Dear SEC: Beware the Law of Averages
At last week’s STA Washington DC Market Structure Conference, SEC Chairman White gave a speech titled Focusing on Fundamentals: The Path to Address Market Structure (we sent out the text to you last week). The speech was very well-received by the industry in attendance. It began by highlighting that the success or failure of modern markets depends on investors and public companies, and she went on to note that the number of US listed companies has declined from 8,000 in 1997 to less than 4,900 today, despite rising price levels. Today’s fragmented and complex market structure undoubtedly has played a major role in that decline, and it has been a source of worry at the SEC well before critics made it an issue.
Consider that even before incidents such as The Flash Crash:
– In January 2010 the SEC published its Concept Release on US Equity Market Structure, and asked for comments. – Barely just two years since REG NMS had been implemented.
– In October 2013, nearly 4 years after those issues were highlighted by the SEC, markets are even more complex and fragmented, with little substantive action by the SEC, save for reactionary band-aids.
– With all today’s talk about “complete and holistic reviews”, we will wait even longer than the 4 years that we have waited thus far.
The HFT and exchange lobbyists have certainly gummed up the process, and have no doubt earned their pay.
Chairman White went on to say the she will focus on three fundamentals:
– Operational integrity.
– Identify and test long-standing market structure assumptions.
– Decisions must be based on evidence, and not self-interest and anecdotes.
That last fundamental lays the groundwork for some MIDAS-related data that the SEC plans to release to the public this week:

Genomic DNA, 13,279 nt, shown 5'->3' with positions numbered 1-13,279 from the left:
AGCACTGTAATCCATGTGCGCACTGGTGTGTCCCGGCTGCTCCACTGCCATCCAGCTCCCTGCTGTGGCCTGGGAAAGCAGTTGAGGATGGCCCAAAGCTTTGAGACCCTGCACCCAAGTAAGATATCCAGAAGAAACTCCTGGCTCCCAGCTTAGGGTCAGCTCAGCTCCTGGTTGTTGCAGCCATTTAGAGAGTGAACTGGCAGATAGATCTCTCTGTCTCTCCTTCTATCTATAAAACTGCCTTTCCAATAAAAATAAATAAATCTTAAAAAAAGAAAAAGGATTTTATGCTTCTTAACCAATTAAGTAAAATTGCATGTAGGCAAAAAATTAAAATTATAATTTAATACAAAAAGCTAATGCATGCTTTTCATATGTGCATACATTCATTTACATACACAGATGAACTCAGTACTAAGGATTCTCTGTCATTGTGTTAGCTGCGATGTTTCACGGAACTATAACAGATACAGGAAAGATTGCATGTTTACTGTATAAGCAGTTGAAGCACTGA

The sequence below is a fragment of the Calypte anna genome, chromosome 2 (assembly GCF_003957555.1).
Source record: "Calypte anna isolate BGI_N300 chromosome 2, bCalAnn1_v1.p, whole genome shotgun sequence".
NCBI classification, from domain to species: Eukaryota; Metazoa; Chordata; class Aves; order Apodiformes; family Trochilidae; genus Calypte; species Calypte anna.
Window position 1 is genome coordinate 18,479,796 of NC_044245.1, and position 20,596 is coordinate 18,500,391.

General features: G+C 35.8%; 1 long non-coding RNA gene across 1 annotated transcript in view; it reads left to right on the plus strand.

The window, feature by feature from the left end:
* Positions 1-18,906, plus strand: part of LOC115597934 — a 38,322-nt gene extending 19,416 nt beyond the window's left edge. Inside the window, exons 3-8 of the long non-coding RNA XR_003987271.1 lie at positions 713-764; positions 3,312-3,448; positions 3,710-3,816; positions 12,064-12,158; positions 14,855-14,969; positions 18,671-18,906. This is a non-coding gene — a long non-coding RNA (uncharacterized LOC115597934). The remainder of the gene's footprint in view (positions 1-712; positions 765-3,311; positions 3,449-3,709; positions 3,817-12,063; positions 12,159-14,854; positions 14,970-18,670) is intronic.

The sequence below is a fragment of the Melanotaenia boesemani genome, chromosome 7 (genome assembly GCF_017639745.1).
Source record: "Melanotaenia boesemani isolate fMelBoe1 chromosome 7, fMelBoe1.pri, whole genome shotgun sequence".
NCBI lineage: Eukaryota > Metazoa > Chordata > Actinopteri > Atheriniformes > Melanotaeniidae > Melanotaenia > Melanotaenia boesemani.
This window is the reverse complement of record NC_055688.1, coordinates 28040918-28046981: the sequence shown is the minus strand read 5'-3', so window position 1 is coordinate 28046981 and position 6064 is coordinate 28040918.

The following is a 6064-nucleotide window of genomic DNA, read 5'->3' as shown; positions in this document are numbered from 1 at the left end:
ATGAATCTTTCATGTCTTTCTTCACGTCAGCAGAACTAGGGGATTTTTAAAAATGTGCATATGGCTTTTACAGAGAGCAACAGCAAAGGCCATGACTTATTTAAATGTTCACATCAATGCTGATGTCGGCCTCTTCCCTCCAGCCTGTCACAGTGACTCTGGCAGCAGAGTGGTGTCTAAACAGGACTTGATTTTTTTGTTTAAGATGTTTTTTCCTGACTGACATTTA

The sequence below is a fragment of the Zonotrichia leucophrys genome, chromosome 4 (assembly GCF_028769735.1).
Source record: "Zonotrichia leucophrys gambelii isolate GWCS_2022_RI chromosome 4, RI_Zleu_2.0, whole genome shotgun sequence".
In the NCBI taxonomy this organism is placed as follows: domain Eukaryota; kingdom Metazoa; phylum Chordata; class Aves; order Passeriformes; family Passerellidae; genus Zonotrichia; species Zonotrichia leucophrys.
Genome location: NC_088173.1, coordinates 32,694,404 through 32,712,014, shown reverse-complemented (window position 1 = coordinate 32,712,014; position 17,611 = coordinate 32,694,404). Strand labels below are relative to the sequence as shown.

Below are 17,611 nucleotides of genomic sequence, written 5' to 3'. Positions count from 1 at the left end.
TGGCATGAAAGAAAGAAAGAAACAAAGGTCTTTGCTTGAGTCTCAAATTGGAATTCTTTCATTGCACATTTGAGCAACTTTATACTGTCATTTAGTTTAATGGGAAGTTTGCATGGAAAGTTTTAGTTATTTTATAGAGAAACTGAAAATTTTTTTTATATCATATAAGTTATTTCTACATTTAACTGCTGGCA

“Part of this initiative will be to disseminate data and related observations drawn from MIDAS that address the nature and quality of displayed liquidity across the full range of U.S.-listed equities –from the life-time of quotes, to the speed of the market, to the nature of order cancellations.”
Chairman White makes it a point to illustrate that MIDAS has helped them see that nearly 67% of stock orders rest on the book for greater than half of one second (or that a third of all stock orders are cancelled within a half second) on average, and that fleeting liquidity is therefore not so fleeting:
“These findings not only provide an empirical basis for measuring and tracking the speed of today’s markets, but also suggest that even short-lived quotes are generally accessible by at least some traders.”
However, there is something funny about using plain averages and making assumptions based on them. We would like to offer you an analogy.
Imagine that someone asked you to ascertain if there was a traffic problem in Time Square NYC, and you collected data on cars flowing through the area. Imagine there being very little car traffic between 12:00 midnight – 5:30 am. Would an average car flow rate that included that 12:00-5:30 am “dead period” be distortive? Would it be relevant in helping you arrive to a conclusion about traffic conditions at Time Square during rush hours?
At the same STA Washington Conference, Manoj Narang, developer of the SEC’s MIDAS system, made the point that regulators need substantial expertise and skill interpreting the data – and not just possessing the systems. Maybe he can advise the SEC against drawing incorrect conclusions from correct data, and the appropriate use of averages. While we eagerly await the SEC release of MIDAS data concerning order cancellations and “fleeting liquidity” later this week, we hope to see the following:
1) That the SEC did not just take average cancellation rates on the limit order book across the entire trading day.
2) That the SEC looked at cancellation rates at each and every 1 minute time interval throughout the day. The data might show that rates at 9:31 am might differ from rates at 1:00 pm and the close.
3) That the SEC looked across market cap and price levels, with appropriate data for each. An order cancellation rate on BAC is different from an order cancellation rate in ZQK. An order cancellation rate in PCLN is different than one in T.
That the SEC has taken the first step and licensed Tradeworx’s MIDAS software is a good first step, even though it does not take into account where orders travelled on their way to a final execution, and even though it does not take into account the relatedness of dark pool activity to the lit markets. Let’s just hope that they do interpret data appropriately, and not draw conclusions based on simple averages. Such conclusions might turn out to be quite average in quality.